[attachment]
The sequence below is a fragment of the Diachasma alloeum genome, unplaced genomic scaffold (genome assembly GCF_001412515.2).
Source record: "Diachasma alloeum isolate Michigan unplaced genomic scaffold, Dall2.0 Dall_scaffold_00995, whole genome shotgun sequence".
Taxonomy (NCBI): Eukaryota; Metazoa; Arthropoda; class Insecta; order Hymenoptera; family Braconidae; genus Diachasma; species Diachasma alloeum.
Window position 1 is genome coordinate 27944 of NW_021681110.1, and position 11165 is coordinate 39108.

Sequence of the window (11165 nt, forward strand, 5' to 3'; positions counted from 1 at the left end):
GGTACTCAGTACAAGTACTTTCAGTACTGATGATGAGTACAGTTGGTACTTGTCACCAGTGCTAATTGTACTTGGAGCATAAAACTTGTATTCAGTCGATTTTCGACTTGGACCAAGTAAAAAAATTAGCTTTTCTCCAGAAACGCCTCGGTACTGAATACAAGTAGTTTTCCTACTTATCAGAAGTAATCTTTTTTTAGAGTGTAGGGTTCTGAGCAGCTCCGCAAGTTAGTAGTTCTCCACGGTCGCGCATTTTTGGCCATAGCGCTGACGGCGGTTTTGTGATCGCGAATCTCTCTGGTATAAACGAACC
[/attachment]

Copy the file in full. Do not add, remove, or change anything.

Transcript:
The sequence below is a fragment of the Diachasma alloeum genome, unplaced genomic scaffold (genome assembly GCF_001412515.2).
Source record: "Diachasma alloeum isolate Michigan unplaced genomic scaffold, Dall2.0 Dall_scaffold_00995, whole genome shotgun sequence".
Taxonomy (NCBI): Eukaryota; Metazoa; Arthropoda; class Insecta; order Hymenoptera; family Braconidae; genus Diachasma; species Diachasma alloeum.
Window position 1 is genome coordinate 27944 of NW_021681110.1, and position 11165 is coordinate 39108.

Sequence of the window (11165 nt, forward strand, 5' to 3'; positions counted from 1 at the left end):
GGTACTCAGTACAAGTACTTTCAGTACTGATGATGAGTACAGTTGGTACTTGTCACCAGTGCTAATTGTACTTGGAGCATAAAACTTGTATTCAGTCGATTTTCGACTTGGACCAAGTAAAAAAATTAGCTTTTCTCCAGAAACGCCTCGGTACTGAATACAAGTAGTTTTCCTACTTATCAGAAGTAATCTTTTTTTAGAGTGTAGGGTTCTGAGCAGCTCCGCAAGTTAGTAGTTCTCCACGGTCGCGCATTTTTGGCCATAGCGCTGACGGCGGTTTTGTGATCGCGAATCTCTCTGGTATAAACGAACC